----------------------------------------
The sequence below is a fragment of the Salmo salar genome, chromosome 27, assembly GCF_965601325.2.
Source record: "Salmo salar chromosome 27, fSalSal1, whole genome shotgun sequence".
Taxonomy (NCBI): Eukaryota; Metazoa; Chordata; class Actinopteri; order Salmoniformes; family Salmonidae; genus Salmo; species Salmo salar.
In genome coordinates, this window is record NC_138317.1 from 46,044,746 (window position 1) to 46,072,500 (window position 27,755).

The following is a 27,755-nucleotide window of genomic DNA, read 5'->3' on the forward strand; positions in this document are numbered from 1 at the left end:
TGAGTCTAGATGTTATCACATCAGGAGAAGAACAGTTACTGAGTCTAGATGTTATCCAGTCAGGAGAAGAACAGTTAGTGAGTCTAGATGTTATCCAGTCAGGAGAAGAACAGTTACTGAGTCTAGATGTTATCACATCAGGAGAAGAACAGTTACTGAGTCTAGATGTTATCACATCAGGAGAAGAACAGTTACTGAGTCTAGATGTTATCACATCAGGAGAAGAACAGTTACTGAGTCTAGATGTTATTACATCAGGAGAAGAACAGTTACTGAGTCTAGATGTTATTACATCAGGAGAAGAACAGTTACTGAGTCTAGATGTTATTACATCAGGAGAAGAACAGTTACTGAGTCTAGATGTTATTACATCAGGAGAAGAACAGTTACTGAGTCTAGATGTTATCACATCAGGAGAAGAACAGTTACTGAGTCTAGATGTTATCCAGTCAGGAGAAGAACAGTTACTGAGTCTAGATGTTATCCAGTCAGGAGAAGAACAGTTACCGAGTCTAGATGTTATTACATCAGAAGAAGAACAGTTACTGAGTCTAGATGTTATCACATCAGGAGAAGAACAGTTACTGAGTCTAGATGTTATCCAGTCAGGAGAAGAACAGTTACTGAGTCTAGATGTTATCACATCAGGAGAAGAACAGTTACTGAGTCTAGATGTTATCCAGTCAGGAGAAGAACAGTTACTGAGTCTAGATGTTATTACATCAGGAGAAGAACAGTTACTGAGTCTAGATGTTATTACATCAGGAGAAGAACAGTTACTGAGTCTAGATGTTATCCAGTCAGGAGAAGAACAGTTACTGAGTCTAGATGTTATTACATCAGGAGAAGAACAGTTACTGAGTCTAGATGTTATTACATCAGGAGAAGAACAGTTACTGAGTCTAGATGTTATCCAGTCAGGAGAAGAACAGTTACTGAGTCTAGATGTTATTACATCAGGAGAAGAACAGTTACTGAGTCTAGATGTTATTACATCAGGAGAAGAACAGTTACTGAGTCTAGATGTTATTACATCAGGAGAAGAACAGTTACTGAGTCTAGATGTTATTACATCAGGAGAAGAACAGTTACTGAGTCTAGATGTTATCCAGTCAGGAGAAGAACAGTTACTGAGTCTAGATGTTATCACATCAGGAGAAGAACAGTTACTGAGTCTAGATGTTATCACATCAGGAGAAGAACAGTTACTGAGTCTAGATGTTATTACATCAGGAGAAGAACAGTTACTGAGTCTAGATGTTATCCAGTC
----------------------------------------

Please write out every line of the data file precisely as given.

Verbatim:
The sequence below is a fragment of the Salmo salar genome, chromosome 27, assembly GCF_965601325.2.
Source record: "Salmo salar chromosome 27, fSalSal1, whole genome shotgun sequence".
Taxonomy (NCBI): Eukaryota; Metazoa; Chordata; class Actinopteri; order Salmoniformes; family Salmonidae; genus Salmo; species Salmo salar.
In genome coordinates, this window is record NC_138317.1 from 46,044,746 (window position 1) to 46,072,500 (window position 27,755).

The following is a 27,755-nucleotide window of genomic DNA, read 5'->3' on the forward strand; positions in this document are numbered from 1 at the left end:
TGAGTCTAGATGTTATCACATCAGGAGAAGAACAGTTACTGAGTCTAGATGTTATCCAGTCAGGAGAAGAACAGTTAGTGAGTCTAGATGTTATCCAGTCAGGAGAAGAACAGTTACTGAGTCTAGATGTTATCACATCAGGAGAAGAACAGTTACTGAGTCTAGATGTTATCACATCAGGAGAAGAACAGTTACTGAGTCTAGATGTTATCACATCAGGAGAAGAACAGTTACTGAGTCTAGATGTTATTACATCAGGAGAAGAACAGTTACTGAGTCTAGATGTTATTACATCAGGAGAAGAACAGTTACTGAGTCTAGATGTTATTACATCAGGAGAAGAACAGTTACTGAGTCTAGATGTTATTACATCAGGAGAAGAACAGTTACTGAGTCTAGATGTTATCACATCAGGAGAAGAACAGTTACTGAGTCTAGATGTTATCCAGTCAGGAGAAGAACAGTTACTGAGTCTAGATGTTATCCAGTCAGGAGAAGAACAGTTACCGAGTCTAGATGTTATTACATCAGAAGAAGAACAGTTACTGAGTCTAGATGTTATCACATCAGGAGAAGAACAGTTACTGAGTCTAGATGTTATCCAGTCAGGAGAAGAACAGTTACTGAGTCTAGATGTTATCACATCAGGAGAAGAACAGTTACTGAGTCTAGATGTTATCCAGTCAGGAGAAGAACAGTTACTGAGTCTAGATGTTATTACATCAGGAGAAGAACAGTTACTGAGTCTAGATGTTATTACATCAGGAGAAGAACAGTTACTGAGTCTAGATGTTATCCAGTCAGGAGAAGAACAGTTACTGAGTCTAGATGTTATTACATCAGGAGAAGAACAGTTACTGAGTCTAGATGTTATTACATCAGGAGAAGAACAGTTACTGAGTCTAGATGTTATCCAGTCAGGAGAAGAACAGTTACTGAGTCTAGATGTTATTACATCAGGAGAAGAACAGTTACTGAGTCTAGATGTTATTACATCAGGAGAAGAACAGTTACTGAGTCTAGATGTTATTACATCAGGAGAAGAACAGTTACTGAGTCTAGATGTTATTACATCAGGAGAAGAACAGTTACTGAGTCTAGATGTTATCCAGTCAGGAGAAGAACAGTTACTGAGTCTAGATGTTATCACATCAGGAGAAGAACAGTTACTGAGTCTAGATGTTATCACATCAGGAGAAGAACAGTTACTGAGTCTAGATGTTATTACATCAGGAGAAGAACAGTTACTGAGTCTAGATGTTATCCAGTC